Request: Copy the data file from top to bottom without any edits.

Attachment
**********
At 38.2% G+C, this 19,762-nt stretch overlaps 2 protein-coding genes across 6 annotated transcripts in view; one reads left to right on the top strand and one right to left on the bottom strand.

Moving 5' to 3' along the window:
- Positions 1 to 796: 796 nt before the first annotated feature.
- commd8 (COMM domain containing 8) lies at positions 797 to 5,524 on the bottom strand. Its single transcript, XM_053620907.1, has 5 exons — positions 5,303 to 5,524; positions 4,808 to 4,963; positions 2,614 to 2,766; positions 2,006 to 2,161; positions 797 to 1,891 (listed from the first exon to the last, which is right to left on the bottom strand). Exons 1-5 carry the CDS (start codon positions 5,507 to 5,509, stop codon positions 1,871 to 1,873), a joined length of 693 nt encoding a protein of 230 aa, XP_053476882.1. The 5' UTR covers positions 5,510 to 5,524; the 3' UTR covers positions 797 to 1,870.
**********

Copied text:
At 38.2% G+C, this 19,762-nt stretch overlaps 2 protein-coding genes across 6 annotated transcripts in view; one reads left to right on the top strand and one right to left on the bottom strand.

Moving 5' to 3' along the window:
- Positions 1 to 796: 796 nt before the first annotated feature.
- commd8 (COMM domain containing 8) lies at positions 797 to 5,524 on the bottom strand. Its single transcript, XM_053620907.1, has 5 exons — positions 5,303 to 5,524; positions 4,808 to 4,963; positions 2,614 to 2,766; positions 2,006 to 2,161; positions 797 to 1,891 (listed from the first exon to the last, which is right to left on the bottom strand). Exons 1-5 carry the CDS (start codon positions 5,507 to 5,509, stop codon positions 1,871 to 1,873), a joined length of 693 nt encoding a protein of 230 aa, XP_053476882.1. The 5' UTR covers positions 5,510 to 5,524; the 3' UTR covers positions 797 to 1,870.